Born 18 June 1890 in Middlesborough, Yorkshire, son of Aneurin Williams, M.P., ironmaster, and his wife Helen Elizabeth (née Pattinson). He married in 1920 Francion Elinor Dixon of Colorado, U.S.A., and they had one son and two daughters. He was educated at Rugby School and King's College, Cambridge. From 1914 to 1920 he served with or in the army, chiefly in France, and retired as captain. He was a man of wide interests, covering literature, bibliography, art, folk songs and natural history. Like his father, he was a keen Liberal, and was twice unsuccessful Parliamentary candidate for the constituency of Chelsea. At first he worked as bibliographical correspondent for the London Mercury (1920-39), and then as art and museums correspondent for the Times (1936 onwards). He became an authority on the history of art in Britain and published a substantial and important book, Early English watercolours (1952). He discussed the Welsh aspects of this subject in an article ‘Paul Sandby and his predecessors in Wales ’ in Transactions of the Honourable Society of Cymmrodorion (1961, Part II (1962), 16-33). He was himself a discerning collector; he presented 24 of his pictures to the British Museum and bequeathed 65 more to the institution.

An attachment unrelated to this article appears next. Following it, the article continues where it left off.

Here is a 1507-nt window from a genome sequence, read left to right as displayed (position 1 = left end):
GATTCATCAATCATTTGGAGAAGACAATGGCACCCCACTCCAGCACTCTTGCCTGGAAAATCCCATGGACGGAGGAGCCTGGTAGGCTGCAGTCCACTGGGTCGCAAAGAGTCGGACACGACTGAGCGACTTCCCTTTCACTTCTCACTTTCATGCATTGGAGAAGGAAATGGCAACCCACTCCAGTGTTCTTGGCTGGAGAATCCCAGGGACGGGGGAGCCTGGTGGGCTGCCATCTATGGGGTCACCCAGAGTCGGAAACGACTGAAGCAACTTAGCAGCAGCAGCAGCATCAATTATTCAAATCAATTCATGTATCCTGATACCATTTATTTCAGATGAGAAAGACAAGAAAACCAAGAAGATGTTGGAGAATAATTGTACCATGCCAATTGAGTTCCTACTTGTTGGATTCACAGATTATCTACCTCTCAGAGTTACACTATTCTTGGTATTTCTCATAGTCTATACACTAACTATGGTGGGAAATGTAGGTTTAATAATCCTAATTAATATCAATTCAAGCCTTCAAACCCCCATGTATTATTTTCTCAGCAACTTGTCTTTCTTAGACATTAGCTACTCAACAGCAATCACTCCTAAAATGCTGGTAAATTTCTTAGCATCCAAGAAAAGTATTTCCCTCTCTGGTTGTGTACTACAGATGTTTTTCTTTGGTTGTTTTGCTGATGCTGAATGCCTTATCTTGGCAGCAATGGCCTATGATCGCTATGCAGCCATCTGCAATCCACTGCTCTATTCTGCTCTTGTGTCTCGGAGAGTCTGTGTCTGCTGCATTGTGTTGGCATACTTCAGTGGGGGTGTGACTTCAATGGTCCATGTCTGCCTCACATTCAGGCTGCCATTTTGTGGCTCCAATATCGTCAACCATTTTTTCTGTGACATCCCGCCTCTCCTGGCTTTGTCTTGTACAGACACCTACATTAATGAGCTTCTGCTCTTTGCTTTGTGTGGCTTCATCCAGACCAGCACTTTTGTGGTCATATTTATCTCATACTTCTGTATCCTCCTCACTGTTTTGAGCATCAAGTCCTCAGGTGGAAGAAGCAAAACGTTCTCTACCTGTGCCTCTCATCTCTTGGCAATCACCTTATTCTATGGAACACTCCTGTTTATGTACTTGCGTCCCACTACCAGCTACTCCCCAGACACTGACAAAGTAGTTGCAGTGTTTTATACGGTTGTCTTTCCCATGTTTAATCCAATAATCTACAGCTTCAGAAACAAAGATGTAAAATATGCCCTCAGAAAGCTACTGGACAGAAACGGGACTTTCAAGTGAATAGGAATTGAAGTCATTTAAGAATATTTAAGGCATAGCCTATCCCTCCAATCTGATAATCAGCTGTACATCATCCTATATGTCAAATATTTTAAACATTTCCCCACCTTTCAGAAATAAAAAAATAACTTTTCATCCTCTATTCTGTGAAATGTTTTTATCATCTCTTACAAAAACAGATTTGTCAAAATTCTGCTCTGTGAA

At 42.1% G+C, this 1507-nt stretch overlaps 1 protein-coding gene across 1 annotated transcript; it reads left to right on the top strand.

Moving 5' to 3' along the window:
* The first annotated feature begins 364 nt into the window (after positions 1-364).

His literary work is to be seen in numerous publications: volumes of poems (1915 and 1919), a bibliography of John Masefield (1921), Byways round Helicon (1922), Shorter poems of the eighteenth century (1923), Seven eighteenth-century bibliographies (1924). He edited the plays of Sheridan (1926), and wrote an unusual handbook, The elements of book collecting (1927). Other works by him were Poetry today (1927), Where the bee sucks (1929) and Points in eighteenth-century verse (1934). He contributed to the Dictionary of National Biography and to the Cambridge Bibliography of English literature. He was vice-president of the Bibliographical Society in 1944, honorary secretary of the Folk Song Society — he wrote English folk song and dance (1935) — and vice-president of the Zoological Society of London. He wrote Flowers of marsh and stream (1946) and was an experienced field naturalist. He honoured the memory of his ancestor Iolo Morganwg (Edward WILLIAMS), a collection of whose papers he presented to the National Library of Wales, by taking a keen interest in Welsh matters, including the language, and he served on the Council of the National Museum of Wales and on the Welsh Committee of the Arts Council; he was made an honorary member of the Gorsedd of Bards (1960). He died 18 January 1962, and a tribute was paid to him by the Times, which referred to his tall, stooping, scholarly figure, indifferent to appearances. He was described as having Gladstonian rectitude, a stern radicalism and an almost fanatical support for temperance.
Published date: 2001
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